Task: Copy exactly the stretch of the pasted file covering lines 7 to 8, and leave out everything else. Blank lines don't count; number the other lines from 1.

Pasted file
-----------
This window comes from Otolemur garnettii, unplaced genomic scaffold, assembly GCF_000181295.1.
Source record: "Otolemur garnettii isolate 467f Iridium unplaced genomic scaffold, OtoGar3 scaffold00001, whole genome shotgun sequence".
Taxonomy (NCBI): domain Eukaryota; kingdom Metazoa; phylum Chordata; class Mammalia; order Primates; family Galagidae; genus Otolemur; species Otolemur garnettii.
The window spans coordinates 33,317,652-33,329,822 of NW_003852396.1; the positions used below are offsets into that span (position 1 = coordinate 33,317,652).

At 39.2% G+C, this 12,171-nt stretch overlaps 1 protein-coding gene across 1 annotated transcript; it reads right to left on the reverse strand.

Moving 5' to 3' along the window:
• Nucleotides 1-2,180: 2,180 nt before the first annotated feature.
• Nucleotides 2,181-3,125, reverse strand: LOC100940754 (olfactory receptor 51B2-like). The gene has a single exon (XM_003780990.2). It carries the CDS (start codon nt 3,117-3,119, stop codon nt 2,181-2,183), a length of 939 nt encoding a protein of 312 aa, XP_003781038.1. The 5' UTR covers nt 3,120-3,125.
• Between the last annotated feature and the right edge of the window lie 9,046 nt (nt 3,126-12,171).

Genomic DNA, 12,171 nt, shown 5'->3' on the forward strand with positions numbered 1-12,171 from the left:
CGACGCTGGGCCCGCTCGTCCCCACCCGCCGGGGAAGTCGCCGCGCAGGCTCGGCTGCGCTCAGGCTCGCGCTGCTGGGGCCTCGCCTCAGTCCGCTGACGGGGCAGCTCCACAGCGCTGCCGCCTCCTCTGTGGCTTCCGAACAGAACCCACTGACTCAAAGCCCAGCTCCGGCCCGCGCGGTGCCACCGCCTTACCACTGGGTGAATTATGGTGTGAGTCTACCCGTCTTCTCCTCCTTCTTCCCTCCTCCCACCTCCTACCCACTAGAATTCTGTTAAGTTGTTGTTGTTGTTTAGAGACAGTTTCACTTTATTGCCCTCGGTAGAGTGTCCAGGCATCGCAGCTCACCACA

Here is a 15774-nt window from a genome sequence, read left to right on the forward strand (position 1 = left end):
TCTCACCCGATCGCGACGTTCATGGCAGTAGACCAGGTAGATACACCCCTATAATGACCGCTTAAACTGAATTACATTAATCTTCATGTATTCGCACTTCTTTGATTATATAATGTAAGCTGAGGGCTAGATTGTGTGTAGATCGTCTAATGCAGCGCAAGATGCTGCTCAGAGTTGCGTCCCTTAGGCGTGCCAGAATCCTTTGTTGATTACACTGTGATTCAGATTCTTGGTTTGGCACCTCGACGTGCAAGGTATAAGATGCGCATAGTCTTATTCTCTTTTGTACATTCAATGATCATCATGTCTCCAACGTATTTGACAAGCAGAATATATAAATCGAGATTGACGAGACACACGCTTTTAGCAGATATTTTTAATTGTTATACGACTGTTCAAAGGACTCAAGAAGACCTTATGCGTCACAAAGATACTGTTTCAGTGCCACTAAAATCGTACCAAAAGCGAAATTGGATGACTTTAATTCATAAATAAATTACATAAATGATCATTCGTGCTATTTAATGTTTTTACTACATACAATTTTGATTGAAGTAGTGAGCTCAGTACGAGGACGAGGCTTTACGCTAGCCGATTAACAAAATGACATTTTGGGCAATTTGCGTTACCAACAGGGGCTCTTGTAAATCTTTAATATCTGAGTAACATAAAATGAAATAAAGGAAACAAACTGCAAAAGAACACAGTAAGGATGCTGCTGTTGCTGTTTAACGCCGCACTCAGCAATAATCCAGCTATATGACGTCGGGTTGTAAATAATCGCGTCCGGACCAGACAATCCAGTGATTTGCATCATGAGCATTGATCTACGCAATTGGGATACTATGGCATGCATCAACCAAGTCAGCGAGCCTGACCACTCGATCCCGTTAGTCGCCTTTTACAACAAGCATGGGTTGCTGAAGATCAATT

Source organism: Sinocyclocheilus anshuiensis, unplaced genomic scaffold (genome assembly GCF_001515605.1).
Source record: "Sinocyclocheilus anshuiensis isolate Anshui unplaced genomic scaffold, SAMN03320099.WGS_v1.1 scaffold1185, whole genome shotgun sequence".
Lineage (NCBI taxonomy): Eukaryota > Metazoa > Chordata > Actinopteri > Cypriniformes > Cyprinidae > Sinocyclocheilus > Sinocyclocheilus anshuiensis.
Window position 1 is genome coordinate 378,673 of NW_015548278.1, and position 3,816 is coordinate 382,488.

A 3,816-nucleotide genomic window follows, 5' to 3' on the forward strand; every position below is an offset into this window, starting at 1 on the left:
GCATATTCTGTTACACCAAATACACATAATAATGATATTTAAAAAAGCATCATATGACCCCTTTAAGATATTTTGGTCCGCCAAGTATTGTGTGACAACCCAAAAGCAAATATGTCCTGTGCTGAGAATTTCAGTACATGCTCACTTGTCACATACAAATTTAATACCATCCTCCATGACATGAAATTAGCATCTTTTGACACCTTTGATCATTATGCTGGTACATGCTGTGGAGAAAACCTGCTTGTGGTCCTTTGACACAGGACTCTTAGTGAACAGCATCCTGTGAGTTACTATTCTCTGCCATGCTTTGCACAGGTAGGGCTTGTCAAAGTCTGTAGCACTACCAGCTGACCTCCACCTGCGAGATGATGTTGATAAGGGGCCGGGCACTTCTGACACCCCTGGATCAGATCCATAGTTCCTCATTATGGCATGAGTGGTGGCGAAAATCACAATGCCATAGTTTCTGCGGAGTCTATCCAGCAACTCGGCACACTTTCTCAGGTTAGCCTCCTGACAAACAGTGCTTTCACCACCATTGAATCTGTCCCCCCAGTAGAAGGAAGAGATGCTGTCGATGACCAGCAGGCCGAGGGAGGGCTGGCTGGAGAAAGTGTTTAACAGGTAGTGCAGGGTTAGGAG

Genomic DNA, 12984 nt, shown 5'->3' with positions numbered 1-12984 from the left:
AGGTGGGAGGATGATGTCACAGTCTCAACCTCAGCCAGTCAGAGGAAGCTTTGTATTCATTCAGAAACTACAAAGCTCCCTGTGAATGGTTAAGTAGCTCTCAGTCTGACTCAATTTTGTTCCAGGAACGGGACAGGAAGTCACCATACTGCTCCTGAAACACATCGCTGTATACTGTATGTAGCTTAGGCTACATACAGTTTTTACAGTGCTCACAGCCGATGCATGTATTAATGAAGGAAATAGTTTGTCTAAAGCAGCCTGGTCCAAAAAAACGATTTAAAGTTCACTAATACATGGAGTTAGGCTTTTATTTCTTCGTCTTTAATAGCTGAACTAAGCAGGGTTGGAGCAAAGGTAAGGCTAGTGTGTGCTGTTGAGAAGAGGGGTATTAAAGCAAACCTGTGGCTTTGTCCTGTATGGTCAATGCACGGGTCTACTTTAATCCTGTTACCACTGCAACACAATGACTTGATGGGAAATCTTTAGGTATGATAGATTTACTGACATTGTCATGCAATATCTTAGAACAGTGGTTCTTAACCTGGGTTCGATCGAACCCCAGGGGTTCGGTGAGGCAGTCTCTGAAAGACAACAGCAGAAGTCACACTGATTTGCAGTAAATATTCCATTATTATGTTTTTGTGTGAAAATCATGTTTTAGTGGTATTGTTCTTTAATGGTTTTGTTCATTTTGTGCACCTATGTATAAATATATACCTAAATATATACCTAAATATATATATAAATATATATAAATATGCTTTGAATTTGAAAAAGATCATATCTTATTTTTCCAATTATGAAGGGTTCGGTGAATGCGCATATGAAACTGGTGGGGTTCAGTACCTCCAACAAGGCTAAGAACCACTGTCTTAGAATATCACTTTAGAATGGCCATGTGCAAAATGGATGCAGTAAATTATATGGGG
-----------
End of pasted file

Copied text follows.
• Nucleotides 1-2,180: 2,180 nt before the first annotated feature.
• Nucleotides 2,181-3,125, reverse strand: LOC100940754 (olfactory receptor 51B2-like). The gene has a single exon (XM_003780990.2). It carries the CDS (start codon nt 3,117-3,119, stop codon nt 2,181-2,183), a length of 939 nt encoding a protein of 312 aa, XP_003781038.1. The 5' UTR covers nt 3,120-3,125.